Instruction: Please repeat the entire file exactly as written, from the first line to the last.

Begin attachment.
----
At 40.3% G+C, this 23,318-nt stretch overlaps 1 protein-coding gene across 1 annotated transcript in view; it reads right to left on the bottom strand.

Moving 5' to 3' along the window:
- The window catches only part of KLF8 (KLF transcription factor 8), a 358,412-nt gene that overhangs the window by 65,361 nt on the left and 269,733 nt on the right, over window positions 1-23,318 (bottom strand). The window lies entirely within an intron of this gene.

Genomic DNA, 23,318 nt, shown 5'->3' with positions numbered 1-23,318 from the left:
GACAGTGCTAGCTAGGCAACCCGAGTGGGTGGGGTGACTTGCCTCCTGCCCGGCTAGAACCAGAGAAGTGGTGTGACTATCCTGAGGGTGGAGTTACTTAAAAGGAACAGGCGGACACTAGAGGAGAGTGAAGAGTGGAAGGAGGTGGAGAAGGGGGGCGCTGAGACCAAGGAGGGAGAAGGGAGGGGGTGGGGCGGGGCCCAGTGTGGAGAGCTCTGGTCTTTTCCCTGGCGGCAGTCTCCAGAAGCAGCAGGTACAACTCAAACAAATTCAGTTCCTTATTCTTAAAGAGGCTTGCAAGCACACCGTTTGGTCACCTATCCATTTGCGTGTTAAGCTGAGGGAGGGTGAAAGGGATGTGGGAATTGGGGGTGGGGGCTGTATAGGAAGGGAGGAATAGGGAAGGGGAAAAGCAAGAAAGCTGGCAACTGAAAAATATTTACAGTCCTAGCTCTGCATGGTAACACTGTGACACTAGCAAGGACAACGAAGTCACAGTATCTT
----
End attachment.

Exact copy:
At 40.3% G+C, this 23,318-nt stretch overlaps 1 protein-coding gene across 1 annotated transcript in view; it reads right to left on the bottom strand.

Moving 5' to 3' along the window:
- The window catches only part of KLF8 (KLF transcription factor 8), a 358,412-nt gene that overhangs the window by 65,361 nt on the left and 269,733 nt on the right, over window positions 1-23,318 (bottom strand). The window lies entirely within an intron of this gene.

Genomic DNA, 23,318 nt, shown 5'->3' with positions numbered 1-23,318 from the left:
GACAGTGCTAGCTAGGCAACCCGAGTGGGTGGGGTGACTTGCCTCCTGCCCGGCTAGAACCAGAGAAGTGGTGTGACTATCCTGAGGGTGGAGTTACTTAAAAGGAACAGGCGGACACTAGAGGAGAGTGAAGAGTGGAAGGAGGTGGAGAAGGGGGGCGCTGAGACCAAGGAGGGAGAAGGGAGGGGGTGGGGCGGGGCCCAGTGTGGAGAGCTCTGGTCTTTTCCCTGGCGGCAGTCTCCAGAAGCAGCAGGTACAACTCAAACAAATTCAGTTCCTTATTCTTAAAGAGGCTTGCAAGCACACCGTTTGGTCACCTATCCATTTGCGTGTTAAGCTGAGGGAGGGTGAAAGGGATGTGGGAATTGGGGGTGGGGGCTGTATAGGAAGGGAGGAATAGGGAAGGGGAAAAGCAAGAAAGCTGGCAACTGAAAAATATTTACAGTCCTAGCTCTGCATGGTAACACTGTGACACTAGCAAGGACAACGAAGTCACAGTATCTT